This feast has been celebrated in Rome since at least the fourth century. It signifies the unity of the Church founded upon the Apostles. For more about this feast day, please click on the image. Peace be with you!
Ash Wednesday marks the beginning of Lent—a season of purification, sacrifice, and preparation. As we begin the penitential season of Lent, now - today - is a time of reflection; a time to ask what we are in need of to grow in the spiritual life. Lent is the season where we are invited again to examine ourselves and ask God how we can turn our heart to him and grow closer so that we may die to oneself to live in God. As Christians, we can do so only with humility and patience, with generosity and perseverance. For a reflection on Lent and Ash Wednesday, please click on the image. Peace be with you!
On November 1st the Church celebrates all her holy ones in heaven, known and unknown, with the feast of All Saints. The solemnity originally began in the 4th century to commemorate all the Christian martyrs killed during those centuries of brutal persecution before Christianity was legalized. There were so many martyrs that a separate feast day could not be given to each one individually, yet, the Church did not want to leave any martyr without proper veneration. A common feast day developed and was usually celebrated in the Easter season. In the 8th century Pope Gregory III consecrated a chapel in St. Peter’s Basilica to all the saints and moved the feast day to November 1st. The feast of All Saints is a Holy Day of Obligation. For more about this great feast - a celebration of God's family - please click on the image. Peace be with you!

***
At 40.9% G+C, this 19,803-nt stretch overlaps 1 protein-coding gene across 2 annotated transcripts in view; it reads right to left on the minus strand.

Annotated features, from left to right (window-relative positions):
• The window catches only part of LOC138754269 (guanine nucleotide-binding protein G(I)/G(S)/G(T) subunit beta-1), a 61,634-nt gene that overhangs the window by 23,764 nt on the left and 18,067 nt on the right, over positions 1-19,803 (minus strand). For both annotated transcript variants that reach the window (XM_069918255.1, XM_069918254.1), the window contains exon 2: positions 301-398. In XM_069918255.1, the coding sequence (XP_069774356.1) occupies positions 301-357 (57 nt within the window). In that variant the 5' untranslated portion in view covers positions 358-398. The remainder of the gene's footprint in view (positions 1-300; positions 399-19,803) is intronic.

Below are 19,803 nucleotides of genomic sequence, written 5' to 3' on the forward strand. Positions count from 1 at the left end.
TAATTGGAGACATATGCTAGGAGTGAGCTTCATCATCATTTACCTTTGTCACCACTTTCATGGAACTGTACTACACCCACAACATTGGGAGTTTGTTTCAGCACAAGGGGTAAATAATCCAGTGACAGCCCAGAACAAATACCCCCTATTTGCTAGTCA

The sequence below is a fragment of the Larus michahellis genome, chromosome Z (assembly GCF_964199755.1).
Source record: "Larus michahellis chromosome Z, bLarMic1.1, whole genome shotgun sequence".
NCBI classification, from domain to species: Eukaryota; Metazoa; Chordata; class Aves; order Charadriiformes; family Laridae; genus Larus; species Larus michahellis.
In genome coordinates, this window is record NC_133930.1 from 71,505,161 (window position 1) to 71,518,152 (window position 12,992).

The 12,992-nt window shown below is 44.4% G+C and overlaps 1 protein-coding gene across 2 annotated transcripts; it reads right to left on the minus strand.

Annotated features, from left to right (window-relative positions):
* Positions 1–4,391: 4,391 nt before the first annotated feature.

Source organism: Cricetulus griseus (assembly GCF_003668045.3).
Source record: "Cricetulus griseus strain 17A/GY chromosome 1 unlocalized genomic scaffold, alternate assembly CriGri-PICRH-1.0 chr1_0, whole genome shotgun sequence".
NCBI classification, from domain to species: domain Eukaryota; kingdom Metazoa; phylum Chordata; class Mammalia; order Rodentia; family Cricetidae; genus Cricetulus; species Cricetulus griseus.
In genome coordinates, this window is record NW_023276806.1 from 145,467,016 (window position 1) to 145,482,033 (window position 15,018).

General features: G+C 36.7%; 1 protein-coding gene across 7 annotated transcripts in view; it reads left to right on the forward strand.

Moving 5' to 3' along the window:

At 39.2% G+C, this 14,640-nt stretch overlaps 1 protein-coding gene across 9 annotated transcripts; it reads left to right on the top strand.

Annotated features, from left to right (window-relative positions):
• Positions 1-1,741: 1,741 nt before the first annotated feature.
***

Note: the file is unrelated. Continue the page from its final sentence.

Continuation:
On this Father's Day weekend we explore the Catholic understanding of the Priesthood, where priests are called father. Catholics defend that this title is scriptural and consistent with a biblical understanding of Christianity. That view, however, is a source of confusion for some men and women of goodwill, especially for our Protestant brothers and sisters. If pressed about the point even well-intentioned Catholics, lacking a clear understanding of the biblical evidence, have a hard time explaining why we call our parish priest by such a name. In fact, Jesus’ words are quite clear, as found in Matthew’s Gospel account, when he says, "Call no one on earth your father ..." (Mt 23:9).
So why is it that the Catholic Church has continued the practice, highlighting by name and title, that priests are appropriately called father? The reason may surprise; and a deeper exploration of Holy Scripture reveals the answer to make one thing clear: It’s scriptural and is deeply rooted in biblical religion.
For more about this post and the Catholic understanding of the priesthood as "fathers" please click on the image. Happy Father's Day. Peace be with you!
On this Feast of Corpus Christi Sunday (The Solemnity of the Most Holy Body and Blood of Christ), St. John Paul II reminds us that, in commemorating the solemnity, the Church "does not only celebrate the Eucharist but solemnly bears it in procession, publicly proclaiming that the sacrifice of Christ is for the salvation of the whole world." For Catholics around the world, this day is set aside on the calendar to remind us of the transformative, sacramental power the Eucharist has in and for our lives. It is a great mystery of faith, for sure. Yet by the sacramental power of our baptism, and most especially in our reception of Jesus in our First Communion, we have been made participants in this great banquet and sacrifice of the Mass: Jesus, body, blood, soul and divinity. For a brief video reflection, and for the Anima Christi Prayer by St. Ignatius of Loyola, which both speak to this Mystery of Faith, please click on the image. Peace be with you!